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SCHEERI  Lindley, 1845  


Synonym : Cotyledon scheeri  (Lindley) Baker (1869)


Series Gibbiflorae

Type : Ex cult. Frederick Scheer.

Etymology : Named for Frederick Scheer who had furnished the seeds.

Distribution: No wild origin known.


First Description by Lindley in Edwards's  Botanical Register 31 (New Ser.8): 27. 1845 :

Caulescens, foliis ovalibus acutis in petiolum planum elongatis, floribus racemoso- paniculatis, racemia nutantibus, sepalis linearibus acutia corolla brevioribus altero saepius majore.

A more detailed description by Baker as Cotyledon scheeri in Saunders, Refugium Botanicum 1: no.19. 1869 (compiled from Lindley's notes and figure) :

Caulescent, glabrous.

Leaves rosulate, oblongo-spathulate, the largest six to seven inches long by more than two inches broad three-quarters of the way up, the point acute, the lower two-thirds spathulately narrowed, both sides glaucous-green.

Leaves of the flowering branch numerous, but much reduced.

Flowers in a trifid raceme with secund drooping branches six to eight inches long, with ten to twelve flowers each.

Bracts half an inch to an inch long, the upper ones imbricated.

Pedicels erecto-patent, the lowest a quarter of an inch long.

Sepals linear, spreading, very unequal, a quarter to three-eighths of an inch long.

Corolla five-eighths to three-fourths of an inch long, red and yellow, decideley pentagonal.


Note :

1. Lindley wrote that for the introduction of this plant "the public is indebted to Frederick Scheer, Esq. of Kew, a zealous collector of succulent plants, and whose name it will henceforward bear. It is a native of Mexico, whence seeds were received by that gentleman and presented to the Horticultural Society in September, 1842." It is unknown exactly where from Mr Scheer got the seeds and the plant has never been found in the wild in Mexico. Very likely it was a hybrid. It is also unknown how long it was in cultivation in Europe.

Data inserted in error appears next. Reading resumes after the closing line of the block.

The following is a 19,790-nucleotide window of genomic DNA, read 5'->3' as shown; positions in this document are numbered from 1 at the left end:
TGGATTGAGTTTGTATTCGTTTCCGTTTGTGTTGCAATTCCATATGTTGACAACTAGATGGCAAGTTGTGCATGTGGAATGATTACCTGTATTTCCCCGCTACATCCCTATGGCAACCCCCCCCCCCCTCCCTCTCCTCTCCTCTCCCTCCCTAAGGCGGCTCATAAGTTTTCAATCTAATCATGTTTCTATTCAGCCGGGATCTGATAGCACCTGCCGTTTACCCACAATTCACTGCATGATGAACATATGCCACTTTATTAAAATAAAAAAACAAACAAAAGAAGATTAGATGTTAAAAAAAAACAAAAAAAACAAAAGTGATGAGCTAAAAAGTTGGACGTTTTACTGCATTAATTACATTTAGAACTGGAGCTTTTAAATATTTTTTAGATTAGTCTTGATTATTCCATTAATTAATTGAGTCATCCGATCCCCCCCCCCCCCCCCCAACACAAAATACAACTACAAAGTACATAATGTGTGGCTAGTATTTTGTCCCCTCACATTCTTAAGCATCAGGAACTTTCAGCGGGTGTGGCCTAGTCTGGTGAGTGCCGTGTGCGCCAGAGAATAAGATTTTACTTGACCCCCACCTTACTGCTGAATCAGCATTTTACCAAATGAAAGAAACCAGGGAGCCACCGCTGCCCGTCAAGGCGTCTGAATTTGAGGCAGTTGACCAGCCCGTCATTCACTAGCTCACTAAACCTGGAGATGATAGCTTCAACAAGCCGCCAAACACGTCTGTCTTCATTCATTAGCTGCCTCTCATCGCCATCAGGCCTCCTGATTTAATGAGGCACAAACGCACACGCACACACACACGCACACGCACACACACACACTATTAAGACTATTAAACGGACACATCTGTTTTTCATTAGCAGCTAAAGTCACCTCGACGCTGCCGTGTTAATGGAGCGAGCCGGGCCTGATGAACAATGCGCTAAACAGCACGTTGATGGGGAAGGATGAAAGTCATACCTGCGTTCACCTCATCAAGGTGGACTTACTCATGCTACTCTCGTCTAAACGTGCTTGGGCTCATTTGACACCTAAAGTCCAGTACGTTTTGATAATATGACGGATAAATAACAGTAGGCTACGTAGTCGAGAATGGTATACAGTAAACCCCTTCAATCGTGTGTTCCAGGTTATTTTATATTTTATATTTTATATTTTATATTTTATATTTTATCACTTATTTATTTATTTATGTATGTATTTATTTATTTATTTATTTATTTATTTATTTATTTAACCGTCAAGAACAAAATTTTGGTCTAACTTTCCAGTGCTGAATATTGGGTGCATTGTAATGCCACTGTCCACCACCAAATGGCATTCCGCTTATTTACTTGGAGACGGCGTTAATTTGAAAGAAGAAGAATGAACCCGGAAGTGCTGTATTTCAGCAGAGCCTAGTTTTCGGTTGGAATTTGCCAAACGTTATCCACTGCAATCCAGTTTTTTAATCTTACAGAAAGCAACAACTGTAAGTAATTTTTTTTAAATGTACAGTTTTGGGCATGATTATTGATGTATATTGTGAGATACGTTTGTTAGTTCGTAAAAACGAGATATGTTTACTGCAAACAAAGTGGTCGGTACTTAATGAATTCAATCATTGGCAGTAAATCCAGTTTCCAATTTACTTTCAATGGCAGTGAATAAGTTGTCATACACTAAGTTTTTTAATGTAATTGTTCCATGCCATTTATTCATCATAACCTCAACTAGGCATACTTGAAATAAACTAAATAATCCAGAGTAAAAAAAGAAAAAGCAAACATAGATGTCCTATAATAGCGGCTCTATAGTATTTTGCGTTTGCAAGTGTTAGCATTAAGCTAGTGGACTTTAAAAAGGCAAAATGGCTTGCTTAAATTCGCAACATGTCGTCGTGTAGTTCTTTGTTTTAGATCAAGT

2. When Walther wrote a description of E. scheeri, he made it from a "living plant grown in the Strybing Arboretum, Golden Gate Park, San Francisco, originally collected by Thomas MacDougall from the Chontal District, Mexico".

But : Not only was there never an exact locality published for this plant nor was it mentioned at all in Tom MacDougall's fieldnotes; and also Charles Uhl who had examined three specimens from Walther did not think that they were correctly named. 

To equate a plant without known origin, received in 1941 in California, with a plant also without known origin, grown in a garden in London in the 1840s, almost a century ago, is negligent. 

Whatever plant Walther described - in any case it had nothing to do with Lindley's E. scheeri - and his use of the name E. scheeri is incorrect.


3. When Charles Uhl (Haseltonia 9, 2002) commented on E. scheeri as being most likely a hybrid with the same parents as E. juarezensis he was referring to Walther's plant of unknown origin (the identity of which he doubted) and again not to Lindley's E. scheeri. Therefore his estimation is of no value regarding the true E. scheeri. 

4. Pilbeam published a photo by R. Moran, taken in 1949 (Fig. 339, p. 244) and mentioned that it is a match for the original publication - in view of the protologue illustration (see below) this is nonsense.

5. All photos / paintings concerning E. scheeri published in the 20th century do not correspond to the original E. scheeri. They are of no use and are to be ignored.

Echeveria scheeri.

Protologue illustration of the type plant, from Edwards's Botanical Register 31 (New Ser.8): t.27. 1845.

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